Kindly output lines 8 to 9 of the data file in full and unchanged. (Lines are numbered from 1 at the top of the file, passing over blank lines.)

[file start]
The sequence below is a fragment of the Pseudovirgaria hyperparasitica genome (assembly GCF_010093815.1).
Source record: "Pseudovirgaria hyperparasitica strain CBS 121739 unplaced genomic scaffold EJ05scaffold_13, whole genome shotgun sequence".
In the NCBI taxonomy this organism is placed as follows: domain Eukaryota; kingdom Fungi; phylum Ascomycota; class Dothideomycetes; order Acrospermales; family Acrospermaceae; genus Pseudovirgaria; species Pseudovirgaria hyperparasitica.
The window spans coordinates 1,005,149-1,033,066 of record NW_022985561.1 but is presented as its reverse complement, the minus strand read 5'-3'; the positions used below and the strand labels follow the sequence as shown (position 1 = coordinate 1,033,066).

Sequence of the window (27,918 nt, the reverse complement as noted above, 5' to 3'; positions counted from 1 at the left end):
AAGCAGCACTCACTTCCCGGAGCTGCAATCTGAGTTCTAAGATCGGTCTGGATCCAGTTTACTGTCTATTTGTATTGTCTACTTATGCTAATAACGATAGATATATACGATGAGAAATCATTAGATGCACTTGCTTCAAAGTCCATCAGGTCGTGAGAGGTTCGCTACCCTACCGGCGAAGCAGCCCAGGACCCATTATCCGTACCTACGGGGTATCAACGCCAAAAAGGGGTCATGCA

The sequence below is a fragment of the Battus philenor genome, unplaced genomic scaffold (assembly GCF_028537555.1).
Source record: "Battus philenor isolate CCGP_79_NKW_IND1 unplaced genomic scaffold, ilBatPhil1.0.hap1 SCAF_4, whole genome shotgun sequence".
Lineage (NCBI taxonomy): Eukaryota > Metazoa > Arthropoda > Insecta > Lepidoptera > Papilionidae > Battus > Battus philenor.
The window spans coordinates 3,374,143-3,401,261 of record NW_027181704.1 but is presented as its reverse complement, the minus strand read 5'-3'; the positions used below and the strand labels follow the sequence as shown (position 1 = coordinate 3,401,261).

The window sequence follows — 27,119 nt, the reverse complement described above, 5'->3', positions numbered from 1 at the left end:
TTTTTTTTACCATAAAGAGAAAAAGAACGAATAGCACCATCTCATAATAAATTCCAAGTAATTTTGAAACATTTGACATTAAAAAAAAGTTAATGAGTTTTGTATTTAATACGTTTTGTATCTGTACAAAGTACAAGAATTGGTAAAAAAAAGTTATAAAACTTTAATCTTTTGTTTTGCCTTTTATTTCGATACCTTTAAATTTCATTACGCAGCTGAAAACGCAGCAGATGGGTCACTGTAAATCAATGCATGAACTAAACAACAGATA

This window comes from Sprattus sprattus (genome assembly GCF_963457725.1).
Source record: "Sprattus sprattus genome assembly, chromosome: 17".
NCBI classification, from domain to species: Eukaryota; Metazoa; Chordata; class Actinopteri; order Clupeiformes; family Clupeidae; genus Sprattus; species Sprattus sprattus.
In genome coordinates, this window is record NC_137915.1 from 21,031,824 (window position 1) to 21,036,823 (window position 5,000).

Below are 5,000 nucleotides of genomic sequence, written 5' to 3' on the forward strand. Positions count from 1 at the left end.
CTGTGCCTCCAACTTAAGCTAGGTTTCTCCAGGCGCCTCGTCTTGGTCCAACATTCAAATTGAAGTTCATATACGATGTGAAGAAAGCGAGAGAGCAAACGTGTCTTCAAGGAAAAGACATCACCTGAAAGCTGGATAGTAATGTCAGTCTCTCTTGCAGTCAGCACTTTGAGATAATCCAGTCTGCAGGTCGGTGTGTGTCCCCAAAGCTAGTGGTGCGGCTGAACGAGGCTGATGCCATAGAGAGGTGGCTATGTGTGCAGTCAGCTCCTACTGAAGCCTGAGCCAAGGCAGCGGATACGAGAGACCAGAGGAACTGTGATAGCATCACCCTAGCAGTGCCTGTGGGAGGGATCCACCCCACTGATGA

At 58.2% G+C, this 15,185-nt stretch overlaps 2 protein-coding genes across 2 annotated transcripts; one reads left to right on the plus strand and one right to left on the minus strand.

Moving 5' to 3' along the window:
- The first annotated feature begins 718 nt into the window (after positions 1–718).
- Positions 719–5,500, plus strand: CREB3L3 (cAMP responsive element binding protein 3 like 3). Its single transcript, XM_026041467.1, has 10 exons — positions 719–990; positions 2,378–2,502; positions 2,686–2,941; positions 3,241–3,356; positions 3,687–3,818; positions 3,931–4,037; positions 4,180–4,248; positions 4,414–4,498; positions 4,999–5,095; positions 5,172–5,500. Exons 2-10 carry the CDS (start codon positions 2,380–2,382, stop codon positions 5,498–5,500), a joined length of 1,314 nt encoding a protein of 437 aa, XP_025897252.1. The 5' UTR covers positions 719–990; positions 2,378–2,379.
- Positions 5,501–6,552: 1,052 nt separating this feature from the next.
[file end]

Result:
Source record: "Battus philenor isolate CCGP_79_NKW_IND1 unplaced genomic scaffold, ilBatPhil1.0.hap1 SCAF_4, whole genome shotgun sequence".
Lineage (NCBI taxonomy): Eukaryota > Metazoa > Arthropoda > Insecta > Lepidoptera > Papilionidae > Battus > Battus philenor.